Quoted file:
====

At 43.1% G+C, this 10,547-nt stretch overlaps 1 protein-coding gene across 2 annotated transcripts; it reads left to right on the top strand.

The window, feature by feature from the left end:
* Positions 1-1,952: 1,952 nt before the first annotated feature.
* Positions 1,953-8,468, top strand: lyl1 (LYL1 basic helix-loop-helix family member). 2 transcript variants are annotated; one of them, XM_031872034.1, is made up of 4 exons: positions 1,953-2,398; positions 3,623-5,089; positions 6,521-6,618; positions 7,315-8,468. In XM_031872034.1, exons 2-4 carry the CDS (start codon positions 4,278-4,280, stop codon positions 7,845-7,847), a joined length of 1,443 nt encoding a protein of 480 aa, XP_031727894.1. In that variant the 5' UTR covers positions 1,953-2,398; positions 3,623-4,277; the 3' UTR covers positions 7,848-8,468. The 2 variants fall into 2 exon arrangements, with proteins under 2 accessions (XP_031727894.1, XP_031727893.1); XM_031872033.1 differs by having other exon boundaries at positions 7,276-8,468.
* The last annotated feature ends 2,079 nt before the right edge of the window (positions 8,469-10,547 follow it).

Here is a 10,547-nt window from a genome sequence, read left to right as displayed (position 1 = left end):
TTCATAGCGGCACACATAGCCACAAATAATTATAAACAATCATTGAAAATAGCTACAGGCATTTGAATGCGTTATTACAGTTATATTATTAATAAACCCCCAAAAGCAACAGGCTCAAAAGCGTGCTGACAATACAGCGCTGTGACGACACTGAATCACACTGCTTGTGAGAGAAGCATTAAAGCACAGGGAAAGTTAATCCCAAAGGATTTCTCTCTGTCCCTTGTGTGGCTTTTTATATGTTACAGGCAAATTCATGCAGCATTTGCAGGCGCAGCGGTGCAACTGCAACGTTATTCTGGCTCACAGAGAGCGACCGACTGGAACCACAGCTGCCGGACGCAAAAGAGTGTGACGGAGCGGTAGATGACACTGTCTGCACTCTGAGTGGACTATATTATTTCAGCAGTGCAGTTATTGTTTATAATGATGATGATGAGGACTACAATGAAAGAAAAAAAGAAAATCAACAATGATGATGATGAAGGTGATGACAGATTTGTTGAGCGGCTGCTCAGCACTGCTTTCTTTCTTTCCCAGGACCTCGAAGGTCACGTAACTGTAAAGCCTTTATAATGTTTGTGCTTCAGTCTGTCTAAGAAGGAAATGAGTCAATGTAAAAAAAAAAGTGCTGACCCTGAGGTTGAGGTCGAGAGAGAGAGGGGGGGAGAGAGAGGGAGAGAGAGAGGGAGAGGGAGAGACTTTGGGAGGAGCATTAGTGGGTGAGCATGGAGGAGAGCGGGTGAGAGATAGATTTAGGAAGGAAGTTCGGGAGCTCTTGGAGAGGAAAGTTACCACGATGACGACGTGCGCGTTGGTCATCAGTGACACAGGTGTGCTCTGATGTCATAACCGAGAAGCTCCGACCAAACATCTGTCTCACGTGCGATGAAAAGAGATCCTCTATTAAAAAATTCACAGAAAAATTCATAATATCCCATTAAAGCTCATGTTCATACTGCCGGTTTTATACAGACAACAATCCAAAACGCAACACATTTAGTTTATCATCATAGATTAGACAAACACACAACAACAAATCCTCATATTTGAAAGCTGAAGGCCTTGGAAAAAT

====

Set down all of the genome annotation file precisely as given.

At 43.1% G+C, this 10,547-nt stretch overlaps 1 protein-coding gene across 2 annotated transcripts; it reads left to right on the top strand.

The window, feature by feature from the left end:
* Positions 1-1,952: 1,952 nt before the first annotated feature.
* Positions 1,953-8,468, top strand: lyl1 (LYL1 basic helix-loop-helix family member). 2 transcript variants are annotated; one of them, XM_031872034.1, is made up of 4 exons: positions 1,953-2,398; positions 3,623-5,089; positions 6,521-6,618; positions 7,315-8,468. In XM_031872034.1, exons 2-4 carry the CDS (start codon positions 4,278-4,280, stop codon positions 7,845-7,847), a joined length of 1,443 nt encoding a protein of 480 aa, XP_031727894.1. In that variant the 5' UTR covers positions 1,953-2,398; positions 3,623-4,277; the 3' UTR covers positions 7,848-8,468. The 2 variants fall into 2 exon arrangements, with proteins under 2 accessions (XP_031727894.1, XP_031727893.1); XM_031872033.1 differs by having other exon boundaries at positions 7,276-8,468.
* The last annotated feature ends 2,079 nt before the right edge of the window (positions 8,469-10,547 follow it).

Here is a 10,547-nt window from a genome sequence, read left to right as displayed (position 1 = left end):
TTCATAGCGGCACACATAGCCACAAATAATTATAAACAATCATTGAAAATAGCTACAGGCATTTGAATGCGTTATTACAGTTATATTATTAATAAACCCCCAAAAGCAACAGGCTCAAAAGCGTGCTGACAATACAGCGCTGTGACGACACTGAATCACACTGCTTGTGAGAGAAGCATTAAAGCACAGGGAAAGTTAATCCCAAAGGATTTCTCTCTGTCCCTTGTGTGGCTTTTTATATGTTACAGGCAAATTCATGCAGCATTTGCAGGCGCAGCGGTGCAACTGCAACGTTATTCTGGCTCACAGAGAGCGACCGACTGGAACCACAGCTGCCGGACGCAAAAGAGTGTGACGGAGCGGTAGATGACACTGTCTGCACTCTGAGTGGACTATATTATTTCAGCAGTGCAGTTATTGTTTATAATGATGATGATGAGGACTACAATGAAAGAAAAAAAGAAAATCAACAATGATGATGATGAAGGTGATGACAGATTTGTTGAGCGGCTGCTCAGCACTGCTTTCTTTCTTTCCCAGGACCTCGAAGGTCACGTAACTGTAAAGCCTTTATAATGTTTGTGCTTCAGTCTGTCTAAGAAGGAAATGAGTCAATGTAAAAAAAAAAGTGCTGACCCTGAGGTTGAGGTCGAGAGAGAGAGGGGGGGAGAGAGAGGGAGAGAGAGAGGGAGAGGGAGAGACTTTGGGAGGAGCATTAGTGGGTGAGCATGGAGGAGAGCGGGTGAGAGATAGATTTAGGAAGGAAGTTCGGGAGCTCTTGGAGAGGAAAGTTACCACGATGACGACGTGCGCGTTGGTCATCAGTGACACAGGTGTGCTCTGATGTCATAACCGAGAAGCTCCGACCAAACATCTGTCTCACGTGCGATGAAAAGAGATCCTCTATTAAAAAATTCACAGAAAAATTCATAATATCCCATTAAAGCTCATGTTCATACTGCCGGTTTTATACAGACAACAATCCAAAACGCAACACATTTAGTTTATCATCATAGATTAGACAAACACACAACAACAAATCCTCATATTTGAAAGCTGAAGGCCTTGGAAAAAT